Converters need to break away from the "more is better" inventory trap, and the way to accomplish this is by using the proven techniques of what's known as Lean Manufacturing.

I know what you're thinking — you don't make cars, planes or electronic widgets. There's nothing that can be learned from those high tech industries that would apply to your plant. Printing is a craft, an "art", and such technical and "scientific" nonsense like Lean and Six Sigma doesn't apply here.

Well if that's your story, and you're sticking to it, your inventories will continue to rise like the tides, they will swamp your balance sheet — if they haven't already — and they will wash your profits away. For the rest of you, there's hope — there's Lean.

What is Lean? To answer that I'll start by telling you what Lean is not.

Lean is not a "car" thing. The roster of companies who have embraced Lean and are using it to transform their businesses (and the industries they compete in) is as varied as I'm sure your own client list is. Few auto companies can even claim to be "Lean" — certainly not the Detroit Three. Medical services, building products, appliances, furniture, full-service restaurants, and more all have successful Lean leaders in their ranks.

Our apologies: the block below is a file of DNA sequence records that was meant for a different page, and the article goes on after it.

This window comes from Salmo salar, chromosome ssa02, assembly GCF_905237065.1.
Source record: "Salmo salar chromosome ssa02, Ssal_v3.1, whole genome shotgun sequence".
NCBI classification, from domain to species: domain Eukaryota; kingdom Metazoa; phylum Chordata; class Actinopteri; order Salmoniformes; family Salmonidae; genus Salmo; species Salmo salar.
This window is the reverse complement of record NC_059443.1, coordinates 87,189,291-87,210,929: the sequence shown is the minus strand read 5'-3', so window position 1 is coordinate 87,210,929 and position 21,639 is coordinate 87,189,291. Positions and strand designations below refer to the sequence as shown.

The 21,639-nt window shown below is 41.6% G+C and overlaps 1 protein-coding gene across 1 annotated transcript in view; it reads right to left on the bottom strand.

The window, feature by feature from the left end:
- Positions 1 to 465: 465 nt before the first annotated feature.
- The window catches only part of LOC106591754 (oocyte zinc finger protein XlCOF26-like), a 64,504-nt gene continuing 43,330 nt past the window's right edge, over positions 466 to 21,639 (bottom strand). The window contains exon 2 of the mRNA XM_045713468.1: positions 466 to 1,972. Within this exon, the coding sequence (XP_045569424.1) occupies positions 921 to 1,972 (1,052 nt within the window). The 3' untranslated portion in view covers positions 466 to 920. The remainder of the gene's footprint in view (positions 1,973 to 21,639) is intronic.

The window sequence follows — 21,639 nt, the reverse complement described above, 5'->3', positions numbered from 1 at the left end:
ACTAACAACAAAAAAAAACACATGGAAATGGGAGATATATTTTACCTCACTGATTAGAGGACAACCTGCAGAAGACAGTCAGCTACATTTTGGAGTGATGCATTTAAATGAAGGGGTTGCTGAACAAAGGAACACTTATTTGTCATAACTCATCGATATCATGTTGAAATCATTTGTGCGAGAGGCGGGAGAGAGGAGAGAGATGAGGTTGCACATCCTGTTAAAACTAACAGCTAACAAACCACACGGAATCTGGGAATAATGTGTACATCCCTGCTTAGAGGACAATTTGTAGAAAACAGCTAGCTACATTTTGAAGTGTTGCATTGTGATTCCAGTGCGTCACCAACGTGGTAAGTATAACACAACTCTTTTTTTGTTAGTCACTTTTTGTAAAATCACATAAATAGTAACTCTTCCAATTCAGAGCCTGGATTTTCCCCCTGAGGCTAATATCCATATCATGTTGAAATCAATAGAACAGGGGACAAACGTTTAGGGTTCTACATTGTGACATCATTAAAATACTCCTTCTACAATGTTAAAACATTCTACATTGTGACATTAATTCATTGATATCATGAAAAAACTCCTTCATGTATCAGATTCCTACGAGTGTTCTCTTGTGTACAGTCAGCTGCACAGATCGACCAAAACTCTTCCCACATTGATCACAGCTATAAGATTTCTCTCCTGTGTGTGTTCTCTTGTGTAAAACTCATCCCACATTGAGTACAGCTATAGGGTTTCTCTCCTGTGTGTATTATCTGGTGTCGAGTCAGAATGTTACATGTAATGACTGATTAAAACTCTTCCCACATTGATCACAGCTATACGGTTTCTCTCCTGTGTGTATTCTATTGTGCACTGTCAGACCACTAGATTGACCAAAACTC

Lean isn't high tech or difficult. Lean is the ultimate application of Occam's Razor: "Entia non sunt multiplicanda praeter necessitatem," which is paraphrased as "All things being equal, the best solution is the simplest one." In other words, Lean forces you to Keep It Simple, Stupid. The best solutions are often those that are easiest to implement and, therefore, to sustain.

Lean is not expensive. There's a saying in the Lean community: "Creativity before Capital". Those same simple, easy to implement, non-high tech solutions are usually very inexpensive and the return on investment can be 20, 30 or even 100 fold per year. Companies that look to gain capacity by adding more equipment or space often have more than adequate capacity, both on their existing equipment and in the space that's being used to store inventory. Lean can free up this capacity and help you avoid capital spending.

Lean is not a fad. Lean is not a tool. Lean is not something you dabble in from time to time, whenever it's convenient.

Lean is a business model, a new way of attacking and eliminating common, everyday obstacles to productivity and growth.